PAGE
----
First Look: AMD's Phenom processors

December 13, 2007 | 09:00

Tags: #26 #22 #23 #24 #9500 #9600 #9700 #agena #analysis #benchmarks #cpu #encoding #ghz #mp3 #pcmark #performance #phenom #review #testing

Companies: #amd #divx

AMD OverDrive

Considering it’s still relatively new, AMD’s OverDrive utility is not only very functional (especially if you’re brave enough to use the advanced features) but also very well laid out too.

I suppose because we’re so used to the Taiwanese “looks over functionality” motherboard tweaking utilities, it’s actually refreshing to actually use something that’s so straight forward. Now that we have the Spider Platform from AMD, the OverDrive ties everything together in many more ways. If you have the whole kit, including a Radeon HD 3800 GPU, AM2+ motherboard running RAID and Phenom CPU you can control Catalyst Control Centre and RAIDXpert from this one utility.

However despite our initial favouring, we found that even with the latest 2.10 release was still quite unstable in some places. Occasionally, even when we weren’t changing any settings, the entire system (with the exception of the mouse) would lock up.

There are the usual temperature, voltage and frequency monitoring parts that are easy to read, but could certainly be improved – the option of a simple taskbar icon or small, low resource desktop programme would certainly make it more functional, as would a log recording facility.

First Look: AMD's Phenom processors AMD OverDrive First Look: AMD's Phenom processors AMD OverDrive First Look: AMD's Phenom processors AMD OverDrive
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In the basic features, there’s a simple slider overclocking function that only actually overclocks the PCI-Express frequency despite listing all manner of system frequencies underneath – it doesn’t even touch the CPU or HyperTransport. The Benchmark section is only good for inter-AMD comparisons, but the stability test is certainly useful as it offers a set run time in minutes, hours or days, and you can differentiate it to test floating point, integer and register testing on a per core basis.

Auto-overclocking, while providing the ultimate in enthusiast laziness, doesn’t work very well. Despite having access to all the subsystem’s analytical data, it’s still not clever enough to resist the temptation to hard-lock a system.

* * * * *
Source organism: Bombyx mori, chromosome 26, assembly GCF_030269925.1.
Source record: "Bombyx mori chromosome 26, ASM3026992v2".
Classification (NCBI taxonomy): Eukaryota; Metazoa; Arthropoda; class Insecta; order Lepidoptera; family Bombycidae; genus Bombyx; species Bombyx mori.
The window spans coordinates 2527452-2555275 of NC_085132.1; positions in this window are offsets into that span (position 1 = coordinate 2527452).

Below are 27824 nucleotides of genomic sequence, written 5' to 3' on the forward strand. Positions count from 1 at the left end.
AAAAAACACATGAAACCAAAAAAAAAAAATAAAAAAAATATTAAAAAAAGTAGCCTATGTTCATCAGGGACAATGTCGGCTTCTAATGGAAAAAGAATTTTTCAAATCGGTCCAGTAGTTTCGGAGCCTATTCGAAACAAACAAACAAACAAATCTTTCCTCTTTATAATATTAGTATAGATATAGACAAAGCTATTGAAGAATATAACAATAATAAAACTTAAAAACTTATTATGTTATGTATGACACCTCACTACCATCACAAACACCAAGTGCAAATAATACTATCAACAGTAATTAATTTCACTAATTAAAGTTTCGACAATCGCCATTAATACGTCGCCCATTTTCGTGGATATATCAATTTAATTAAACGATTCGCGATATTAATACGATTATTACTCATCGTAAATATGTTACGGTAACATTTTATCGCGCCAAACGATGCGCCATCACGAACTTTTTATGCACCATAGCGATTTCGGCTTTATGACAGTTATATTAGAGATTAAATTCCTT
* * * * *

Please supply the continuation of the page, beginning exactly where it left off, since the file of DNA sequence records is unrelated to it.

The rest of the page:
That’s not to say it never happens to us in our own overclocking shenanigans, nor is it unique to AMD's software, but we can usually get a CPU higher clocked and stable in a shorter amount of time. Auto-overclocking is always an option I discourage others from using, simply because it doesn’t inspire any depth of knowledge or a reason to learn about what you’re doing.

First Look: AMD's Phenom processors AMD OverDrive First Look: AMD's Phenom processors AMD OverDrive First Look: AMD's Phenom processors AMD OverDrive
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The advanced features offer so much more over the novice slider and there’s in-depth support for all manner of things: memory, CPU, HyperTransport, PCI-Express... but unfortunately, the one option we wanted to adjust—the north bridge frequency—is unavailable. Like every in-Windows utility that has gone before it, it can’t replicate a BIOS level of sophistication. Seeing as every motherboard offers a unique BIOS, AMD can only offer the common feature adjustments that are available on all motherboards.

Despite the few niggles mentioned, we like where AMD is heading with this – the utility has great intentions, works in the most part and AMD is certainly going the right way with this. With that said though, it’s not something I would use as a replacement for the motherboard BIOS when tweaking or overclocking; instead, it's a great confirmation tool that gives far more information than third party programmes like CPU-Z.
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